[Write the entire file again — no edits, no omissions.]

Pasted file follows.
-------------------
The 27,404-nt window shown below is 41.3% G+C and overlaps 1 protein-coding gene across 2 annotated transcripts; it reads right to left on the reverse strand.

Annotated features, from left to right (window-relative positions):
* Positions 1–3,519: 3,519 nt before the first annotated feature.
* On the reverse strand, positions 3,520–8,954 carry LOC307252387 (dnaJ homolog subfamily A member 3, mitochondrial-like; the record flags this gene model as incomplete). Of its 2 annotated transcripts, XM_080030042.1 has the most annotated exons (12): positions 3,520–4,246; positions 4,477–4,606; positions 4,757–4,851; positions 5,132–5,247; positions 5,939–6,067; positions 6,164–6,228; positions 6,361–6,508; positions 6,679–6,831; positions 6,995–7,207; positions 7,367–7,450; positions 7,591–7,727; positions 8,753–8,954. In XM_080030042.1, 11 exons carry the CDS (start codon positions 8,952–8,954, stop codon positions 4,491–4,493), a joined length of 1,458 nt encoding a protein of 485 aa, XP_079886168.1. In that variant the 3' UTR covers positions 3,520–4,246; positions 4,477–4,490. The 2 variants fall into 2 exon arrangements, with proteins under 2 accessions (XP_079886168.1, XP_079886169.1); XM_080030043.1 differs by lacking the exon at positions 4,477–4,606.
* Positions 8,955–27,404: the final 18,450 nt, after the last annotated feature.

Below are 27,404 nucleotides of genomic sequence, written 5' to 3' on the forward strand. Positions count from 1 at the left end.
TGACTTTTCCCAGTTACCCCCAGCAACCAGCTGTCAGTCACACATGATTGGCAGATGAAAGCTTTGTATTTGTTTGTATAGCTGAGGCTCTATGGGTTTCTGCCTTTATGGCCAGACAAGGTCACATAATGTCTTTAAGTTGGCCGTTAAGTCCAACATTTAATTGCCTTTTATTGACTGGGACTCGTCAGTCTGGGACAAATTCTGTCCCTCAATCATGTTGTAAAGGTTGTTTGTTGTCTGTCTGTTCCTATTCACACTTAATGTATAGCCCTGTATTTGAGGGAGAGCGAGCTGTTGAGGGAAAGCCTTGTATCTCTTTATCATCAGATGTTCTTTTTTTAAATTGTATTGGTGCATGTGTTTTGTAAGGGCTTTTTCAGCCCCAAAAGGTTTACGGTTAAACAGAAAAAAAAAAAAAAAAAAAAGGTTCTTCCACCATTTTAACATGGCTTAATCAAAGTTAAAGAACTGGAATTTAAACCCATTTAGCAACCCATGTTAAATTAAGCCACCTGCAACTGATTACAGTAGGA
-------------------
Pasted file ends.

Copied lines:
The 27,404-nt window shown below is 41.3% G+C and overlaps 1 protein-coding gene across 2 annotated transcripts; it reads right to left on the reverse strand.

Annotated features, from left to right (window-relative positions):
* Positions 1–3,519: 3,519 nt before the first annotated feature.
* On the reverse strand, positions 3,520–8,954 carry LOC307252387 (dnaJ homolog subfamily A member 3, mitochondrial-like; the record flags this gene model as incomplete). Of its 2 annotated transcripts, XM_080030042.1 has the most annotated exons (12): positions 3,520–4,246; positions 4,477–4,606; positions 4,757–4,851; positions 5,132–5,247; positions 5,939–6,067; positions 6,164–6,228; positions 6,361–6,508; positions 6,679–6,831; positions 6,995–7,207; positions 7,367–7,450; positions 7,591–7,727; positions 8,753–8,954. In XM_080030042.1, 11 exons carry the CDS (start codon positions 8,952–8,954, stop codon positions 4,491–4,493), a joined length of 1,458 nt encoding a protein of 485 aa, XP_079886168.1. In that variant the 3' UTR covers positions 3,520–4,246; positions 4,477–4,490. The 2 variants fall into 2 exon arrangements, with proteins under 2 accessions (XP_079886168.1, XP_079886169.1); XM_080030043.1 differs by lacking the exon at positions 4,477–4,606.
* Positions 8,955–27,404: the final 18,450 nt, after the last annotated feature.

Below are 27,404 nucleotides of genomic sequence, written 5' to 3' on the forward strand. Positions count from 1 at the left end.
TGACTTTTCCCAGTTACCCCCAGCAACCAGCTGTCAGTCACACATGATTGGCAGATGAAAGCTTTGTATTTGTTTGTATAGCTGAGGCTCTATGGGTTTCTGCCTTTATGGCCAGACAAGGTCACATAATGTCTTTAAGTTGGCCGTTAAGTCCAACATTTAATTGCCTTTTATTGACTGGGACTCGTCAGTCTGGGACAAATTCTGTCCCTCAATCATGTTGTAAAGGTTGTTTGTTGTCTGTCTGTTCCTATTCACACTTAATGTATAGCCCTGTATTTGAGGGAGAGCGAGCTGTTGAGGGAAAGCCTTGTATCTCTTTATCATCAGATGTTCTTTTTTTAAATTGTATTGGTGCATGTGTTTTGTAAGGGCTTTTTCAGCCCCAAAAGGTTTACGGTTAAACAGAAAAAAAAAAAAAAAAAAAAGGTTCTTCCACCATTTTAACATGGCTTAATCAAAGTTAAAGAACTGGAATTTAAACCCATTTAGCAACCCATGTTAAATTAAGCCACCTGCAACTGATTACAGTAGGA